PRITTY LEFT HOOK: Conor McGregor’s Title Party Spoiled Unceremoniously

When Conor McGregor viciously defeated Eddie Alvarez for the lightweight title at the UFCs first New York event, it made history in many ways.

When Conor McGregor viciously defeated Eddie Alvarez for the lightweight title at the UFCs first New York event, it made history in many ways.

It was not only the first UFC event in the Empire State, but it was also the first MMA event in the Mecca of boxing, Madison Square Garden. In addition, McGregor, who was the UFC Featherweight champion, became the first two-division belt holder in the history on the promotion.

McGregor left no doubt that he is currently is the baddest man in the word of MMA. During the post-fight in-cage interview he ravenously craved his second strap, lambasting the UFC for not having it ready for him immediately. Once received, he hoisted it proudly for the sold-out arena crowd and the world to see.

It was a defining moment in the MMA, and the thought that now champions might receive multiple crowns within the promotion made the minds of the fans flutter about the possibilities of different matchups across the athletic talent pool.

Then Daniel Cormier got injured and the upcoming  UFC 206 event in Toronto was sent into a shambles minus the main event rematch of the UFC light heavyweight champion versus top contender Anthony Rumble Johnson.

So what did the UFC do?

They stripped McGregor of his old featherweight hardware, elevating interim champion Jose Aldo and named a new main event of Anthony Pettis versus Max Holloway as an interim featherweight bout with the winner getting a shot at Aldo next.

In my best British accent, I must cry bollocks to this ill-advised maneuver and say that the UFC is moving down a slippery slope with this move. Undoubtedly, McGregor is the biggest thing in the global MMA spectrum and to have him defending two belts at once sets up matches galore that a new salivating base that prays at the McGregor altar were waiting for.

In addition, his third moonlight at welterweight yielded the now 1-1 tie between the Irishman and Nate Diaz. The kid has literally owned the companys pay-per-view excellence for the last few years, all the while creating intrigue through his apparent lack of weight-division fear.

Although Aldo was a true champion before McGregor ever stepped into the Octagon, he still should have had the chance to unify the belt properly and answer the question if his first round KO in their only pairing was legitimate. To totally erase that opportunity in the short-term, and possibly in the long-term if the winner of Pettis vs. Holloway eventually beats Aldo, is not only a travesty but fiscally irresponsible.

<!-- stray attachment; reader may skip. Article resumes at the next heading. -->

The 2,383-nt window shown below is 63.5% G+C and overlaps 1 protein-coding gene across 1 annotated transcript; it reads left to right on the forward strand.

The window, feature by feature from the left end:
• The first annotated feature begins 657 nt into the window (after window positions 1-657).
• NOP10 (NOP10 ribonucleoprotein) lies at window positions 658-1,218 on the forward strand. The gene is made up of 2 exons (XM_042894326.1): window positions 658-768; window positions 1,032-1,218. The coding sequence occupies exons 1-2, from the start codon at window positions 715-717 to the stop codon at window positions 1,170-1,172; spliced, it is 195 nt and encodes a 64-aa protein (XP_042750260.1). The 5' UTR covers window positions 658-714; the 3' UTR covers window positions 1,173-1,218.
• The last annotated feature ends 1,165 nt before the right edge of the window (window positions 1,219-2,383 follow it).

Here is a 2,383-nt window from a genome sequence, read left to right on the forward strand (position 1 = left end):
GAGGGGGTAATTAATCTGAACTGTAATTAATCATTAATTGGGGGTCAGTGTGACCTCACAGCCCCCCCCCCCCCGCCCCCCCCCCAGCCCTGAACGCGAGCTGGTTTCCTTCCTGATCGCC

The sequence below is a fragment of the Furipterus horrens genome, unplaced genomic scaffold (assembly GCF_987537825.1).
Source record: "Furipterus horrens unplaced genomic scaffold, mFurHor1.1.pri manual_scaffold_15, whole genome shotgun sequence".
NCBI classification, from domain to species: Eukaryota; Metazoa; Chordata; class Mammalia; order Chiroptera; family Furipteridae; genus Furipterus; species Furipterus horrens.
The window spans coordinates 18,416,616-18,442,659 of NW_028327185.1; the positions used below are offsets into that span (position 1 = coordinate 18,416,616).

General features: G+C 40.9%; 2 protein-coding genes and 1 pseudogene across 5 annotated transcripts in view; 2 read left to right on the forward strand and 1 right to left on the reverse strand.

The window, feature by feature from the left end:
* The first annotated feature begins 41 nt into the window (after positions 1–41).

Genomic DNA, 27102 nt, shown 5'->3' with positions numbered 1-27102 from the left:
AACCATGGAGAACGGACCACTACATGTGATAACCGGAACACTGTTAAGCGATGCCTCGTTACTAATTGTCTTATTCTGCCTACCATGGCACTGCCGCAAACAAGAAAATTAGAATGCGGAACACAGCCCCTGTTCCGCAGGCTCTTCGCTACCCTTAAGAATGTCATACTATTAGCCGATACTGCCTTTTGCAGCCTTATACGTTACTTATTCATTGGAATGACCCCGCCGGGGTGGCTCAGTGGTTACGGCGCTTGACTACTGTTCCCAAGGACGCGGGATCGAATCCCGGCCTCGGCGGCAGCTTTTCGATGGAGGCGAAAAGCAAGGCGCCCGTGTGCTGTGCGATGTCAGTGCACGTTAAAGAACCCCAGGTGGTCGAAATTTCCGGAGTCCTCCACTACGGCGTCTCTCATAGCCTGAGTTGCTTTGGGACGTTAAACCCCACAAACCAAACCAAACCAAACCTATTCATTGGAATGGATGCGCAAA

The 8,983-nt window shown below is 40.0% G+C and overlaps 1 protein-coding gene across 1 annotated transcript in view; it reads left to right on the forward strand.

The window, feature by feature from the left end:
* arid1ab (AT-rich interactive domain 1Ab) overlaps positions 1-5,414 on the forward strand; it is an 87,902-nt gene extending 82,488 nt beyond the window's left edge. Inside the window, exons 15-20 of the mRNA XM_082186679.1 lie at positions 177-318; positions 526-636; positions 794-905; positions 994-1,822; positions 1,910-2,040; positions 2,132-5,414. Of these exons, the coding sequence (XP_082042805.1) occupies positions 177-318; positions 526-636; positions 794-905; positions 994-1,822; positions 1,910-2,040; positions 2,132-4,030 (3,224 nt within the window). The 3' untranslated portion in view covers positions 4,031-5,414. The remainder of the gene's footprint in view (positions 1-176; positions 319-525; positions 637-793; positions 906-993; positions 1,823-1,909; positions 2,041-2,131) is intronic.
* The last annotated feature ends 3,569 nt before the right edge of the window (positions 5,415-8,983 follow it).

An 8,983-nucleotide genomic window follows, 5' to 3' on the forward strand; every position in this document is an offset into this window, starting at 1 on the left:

Boxing has for years confused laymen fans with its myriad of belts and sanctioning bodies. One thing the UFC has always had going for it was the fact that the attention is not as splintered as it is in boxing. The UFC is the clear leader of top tier MMA competition and even though Bellator is nipping at its heels, the popular opinion of a gold standard lies within the Octagon.

With McGregors combat brilliance he elevates a now popular sport to higher heights by challenging the traditional notion of a champion. He wants to fight everybody. 

To scrap the new integrity he is building for the UFC brand with dominant performances across weight classes undermines the new normal, which is that a fighter must be weight class versatile and dominant simultaneously. The UFC missed its mark by eliminating that opportunity and by allowing only two weeks for McGregor to be a two-weight class champion, eradicated the idea that a fighter could literally clean out multiple divisions and wear multiple belts.

For the fans that is a travesty that perhaps shows the lack of understanding the new ownership has of the evolving business of MMA.  

McGregor made news yesterday by being granted a boxing license in California, adding some excitement to the idea that he might be serious about fighting Floyd Mayweather in what would be a lucrative mega-fight and promotion of epic proportions. But Mayweather’s camp wants everyone, for now, to keep things in perspective.

“He got a boxing license. Congratulations to him, Leonard Ellerbe, CEO of Mayweather Promotions told ESPN.com. Conor McGregor can say anything he wants to, but he has a boss, and his name is (UFC president) Dana White. He is under contract to the UFC, and if he wanted to fight Floyd Mayweather in a boxing match he can’t because his bosses wouldn’t allow that to happen.”

Right now, the UFC holds all the power. Maybe they should think about utilizing it in a way that allows McGregor to fight whoever he wants, which would give the fans who pay their hard-earned money what they want as well.